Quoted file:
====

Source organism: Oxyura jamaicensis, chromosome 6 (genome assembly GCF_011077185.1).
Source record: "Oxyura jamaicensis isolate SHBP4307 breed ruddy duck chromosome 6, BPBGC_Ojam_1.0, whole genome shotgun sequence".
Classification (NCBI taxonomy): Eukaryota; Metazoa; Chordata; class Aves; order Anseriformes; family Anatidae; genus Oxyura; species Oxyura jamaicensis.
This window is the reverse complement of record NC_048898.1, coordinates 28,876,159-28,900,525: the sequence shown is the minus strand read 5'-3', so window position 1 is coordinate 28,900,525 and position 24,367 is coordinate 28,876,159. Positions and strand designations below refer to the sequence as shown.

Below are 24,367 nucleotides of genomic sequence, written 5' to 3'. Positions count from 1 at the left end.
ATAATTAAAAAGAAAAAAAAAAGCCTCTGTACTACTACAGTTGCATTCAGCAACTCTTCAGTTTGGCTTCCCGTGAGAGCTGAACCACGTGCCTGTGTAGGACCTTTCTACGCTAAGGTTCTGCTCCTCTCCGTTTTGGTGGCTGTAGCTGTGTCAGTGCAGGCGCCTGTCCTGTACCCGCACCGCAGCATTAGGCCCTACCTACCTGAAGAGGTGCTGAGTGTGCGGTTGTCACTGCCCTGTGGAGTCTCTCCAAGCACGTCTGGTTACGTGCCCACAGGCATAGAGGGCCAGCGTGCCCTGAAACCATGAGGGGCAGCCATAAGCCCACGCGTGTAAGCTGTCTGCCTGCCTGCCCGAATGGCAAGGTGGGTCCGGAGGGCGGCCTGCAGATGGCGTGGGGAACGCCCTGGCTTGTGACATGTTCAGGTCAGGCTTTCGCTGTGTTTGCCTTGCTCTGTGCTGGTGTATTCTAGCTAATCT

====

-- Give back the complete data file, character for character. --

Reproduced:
Source organism: Oxyura jamaicensis, chromosome 6 (genome assembly GCF_011077185.1).
Source record: "Oxyura jamaicensis isolate SHBP4307 breed ruddy duck chromosome 6, BPBGC_Ojam_1.0, whole genome shotgun sequence".
Classification (NCBI taxonomy): Eukaryota; Metazoa; Chordata; class Aves; order Anseriformes; family Anatidae; genus Oxyura; species Oxyura jamaicensis.
This window is the reverse complement of record NC_048898.1, coordinates 28,876,159-28,900,525: the sequence shown is the minus strand read 5'-3', so window position 1 is coordinate 28,900,525 and position 24,367 is coordinate 28,876,159. Positions and strand designations below refer to the sequence as shown.

Below are 24,367 nucleotides of genomic sequence, written 5' to 3'. Positions count from 1 at the left end.
ATAATTAAAAAGAAAAAAAAAAGCCTCTGTACTACTACAGTTGCATTCAGCAACTCTTCAGTTTGGCTTCCCGTGAGAGCTGAACCACGTGCCTGTGTAGGACCTTTCTACGCTAAGGTTCTGCTCCTCTCCGTTTTGGTGGCTGTAGCTGTGTCAGTGCAGGCGCCTGTCCTGTACCCGCACCGCAGCATTAGGCCCTACCTACCTGAAGAGGTGCTGAGTGTGCGGTTGTCACTGCCCTGTGGAGTCTCTCCAAGCACGTCTGGTTACGTGCCCACAGGCATAGAGGGCCAGCGTGCCCTGAAACCATGAGGGGCAGCCATAAGCCCACGCGTGTAAGCTGTCTGCCTGCCTGCCCGAATGGCAAGGTGGGTCCGGAGGGCGGCCTGCAGATGGCGTGGGGAACGCCCTGGCTTGTGACATGTTCAGGTCAGGCTTTCGCTGTGTTTGCCTTGCTCTGTGCTGGTGTATTCTAGCTAATCT